Republicans should focus on achieving tighter border security rather than opposing a pathway to citizenship when the Senate takes up immigration reform next week, says GOP strategist Karl Rove.
"Republicans must consider the impressions they will create," especially among Hispanic voters, Rove said Thursday in a Wall Street Journal column
. "There is growing public support for providing a pathway to citizenship for those now in the country illegally."
That includes growing support from Republicans, he said, citing an April poll by The Associated Press showing that support for citizenship rights increased from 50 percent in 2010 to 63 percent in April of this year.
At the same time, however, concerns about border security have also increased. "Since immigration reform was last considered in 2007, Americans have become more insistent on securing the border while also becoming more supportive of a path to citizenship and more immigration of high-skilled workers," he noted.
That's why, he said, there must be "clear, verifiable metrics" included in the legislation to ensure Americans that everything is being done to stop illegal immigrants from entering the country. He cited Florida Sen. Marco Rubio's proposal requiring "90 percent of all incoming illegals to be apprehended" as one workable solution.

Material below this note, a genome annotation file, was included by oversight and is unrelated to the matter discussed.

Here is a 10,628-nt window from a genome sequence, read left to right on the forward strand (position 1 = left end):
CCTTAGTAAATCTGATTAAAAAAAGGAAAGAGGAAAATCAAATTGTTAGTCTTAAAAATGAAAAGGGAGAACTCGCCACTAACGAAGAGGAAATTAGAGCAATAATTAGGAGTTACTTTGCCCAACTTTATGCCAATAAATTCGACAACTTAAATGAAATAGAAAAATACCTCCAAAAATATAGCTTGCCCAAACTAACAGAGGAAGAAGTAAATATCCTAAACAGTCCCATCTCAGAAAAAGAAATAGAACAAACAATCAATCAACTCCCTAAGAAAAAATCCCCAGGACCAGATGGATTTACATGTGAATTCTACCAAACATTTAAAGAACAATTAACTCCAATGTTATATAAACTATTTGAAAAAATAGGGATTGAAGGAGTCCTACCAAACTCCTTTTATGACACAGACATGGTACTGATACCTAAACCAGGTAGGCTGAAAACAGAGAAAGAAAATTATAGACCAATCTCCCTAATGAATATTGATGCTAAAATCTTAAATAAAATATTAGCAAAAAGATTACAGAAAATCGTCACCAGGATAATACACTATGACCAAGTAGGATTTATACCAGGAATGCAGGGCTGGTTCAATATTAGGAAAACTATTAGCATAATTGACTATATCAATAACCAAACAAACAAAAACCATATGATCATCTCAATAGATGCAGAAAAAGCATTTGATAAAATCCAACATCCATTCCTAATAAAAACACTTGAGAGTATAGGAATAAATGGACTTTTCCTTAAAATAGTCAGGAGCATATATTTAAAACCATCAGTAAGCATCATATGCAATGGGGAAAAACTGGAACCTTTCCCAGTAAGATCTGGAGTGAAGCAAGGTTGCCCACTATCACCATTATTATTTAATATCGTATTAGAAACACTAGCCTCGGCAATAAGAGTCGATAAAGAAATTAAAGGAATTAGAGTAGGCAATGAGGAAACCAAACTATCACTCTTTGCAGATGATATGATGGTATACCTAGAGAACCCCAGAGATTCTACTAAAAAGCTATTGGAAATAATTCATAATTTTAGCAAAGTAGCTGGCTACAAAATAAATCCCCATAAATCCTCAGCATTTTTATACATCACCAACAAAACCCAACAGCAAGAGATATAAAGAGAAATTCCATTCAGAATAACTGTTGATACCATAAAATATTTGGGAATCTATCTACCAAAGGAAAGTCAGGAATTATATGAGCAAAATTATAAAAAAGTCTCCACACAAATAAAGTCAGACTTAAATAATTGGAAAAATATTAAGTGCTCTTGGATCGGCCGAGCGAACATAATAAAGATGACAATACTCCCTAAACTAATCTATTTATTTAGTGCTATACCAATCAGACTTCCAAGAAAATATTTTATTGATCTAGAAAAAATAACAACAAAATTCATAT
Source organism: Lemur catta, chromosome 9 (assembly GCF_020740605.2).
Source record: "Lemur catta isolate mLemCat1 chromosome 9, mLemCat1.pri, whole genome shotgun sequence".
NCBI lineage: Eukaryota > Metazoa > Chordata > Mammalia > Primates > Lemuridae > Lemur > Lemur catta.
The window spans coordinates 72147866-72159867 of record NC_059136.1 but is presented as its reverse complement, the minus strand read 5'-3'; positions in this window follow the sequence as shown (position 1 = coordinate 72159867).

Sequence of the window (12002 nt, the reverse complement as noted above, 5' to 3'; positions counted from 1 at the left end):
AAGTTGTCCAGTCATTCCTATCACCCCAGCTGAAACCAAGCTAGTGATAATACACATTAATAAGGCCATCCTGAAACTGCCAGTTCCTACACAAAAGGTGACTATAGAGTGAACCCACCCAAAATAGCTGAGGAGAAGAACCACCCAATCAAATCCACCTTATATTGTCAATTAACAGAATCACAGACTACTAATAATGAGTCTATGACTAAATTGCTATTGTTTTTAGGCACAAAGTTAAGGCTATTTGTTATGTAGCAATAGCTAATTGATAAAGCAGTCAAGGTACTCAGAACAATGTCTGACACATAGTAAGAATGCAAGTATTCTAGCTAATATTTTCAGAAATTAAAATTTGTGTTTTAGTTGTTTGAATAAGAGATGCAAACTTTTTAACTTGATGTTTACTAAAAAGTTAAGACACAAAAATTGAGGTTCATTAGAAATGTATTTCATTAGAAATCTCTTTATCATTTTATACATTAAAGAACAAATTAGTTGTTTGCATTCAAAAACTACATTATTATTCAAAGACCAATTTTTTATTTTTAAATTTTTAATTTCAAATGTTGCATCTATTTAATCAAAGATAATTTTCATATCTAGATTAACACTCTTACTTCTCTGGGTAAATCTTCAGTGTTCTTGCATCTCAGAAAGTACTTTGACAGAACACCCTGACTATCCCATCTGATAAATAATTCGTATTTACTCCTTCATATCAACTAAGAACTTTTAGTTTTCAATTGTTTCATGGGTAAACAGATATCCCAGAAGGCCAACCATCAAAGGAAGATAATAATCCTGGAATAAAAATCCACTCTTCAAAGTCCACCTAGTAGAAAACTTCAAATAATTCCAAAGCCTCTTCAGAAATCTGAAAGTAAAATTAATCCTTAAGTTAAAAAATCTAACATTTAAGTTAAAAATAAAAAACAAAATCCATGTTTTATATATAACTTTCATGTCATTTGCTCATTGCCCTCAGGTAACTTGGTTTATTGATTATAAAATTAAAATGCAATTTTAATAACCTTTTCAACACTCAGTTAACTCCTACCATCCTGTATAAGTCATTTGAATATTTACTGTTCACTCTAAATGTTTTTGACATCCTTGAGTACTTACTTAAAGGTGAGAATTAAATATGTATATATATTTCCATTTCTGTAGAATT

Rove made note of how important the immigration issue could be to Republicans in future elections by pointing out that 58 percent of Hispanics seem immigration reform as one of the most important issues facing the country, topping everything else.
"A January Latino Decisions survey suggested that 42 percent of Hispanics would vote Republican or be more likely to if the GOP 'took a lead role' in passing comprehensive reform with a path to citizenship," he wrote.
"Many Hispanics won't be open to Republicans until it is resolved," Rove added.
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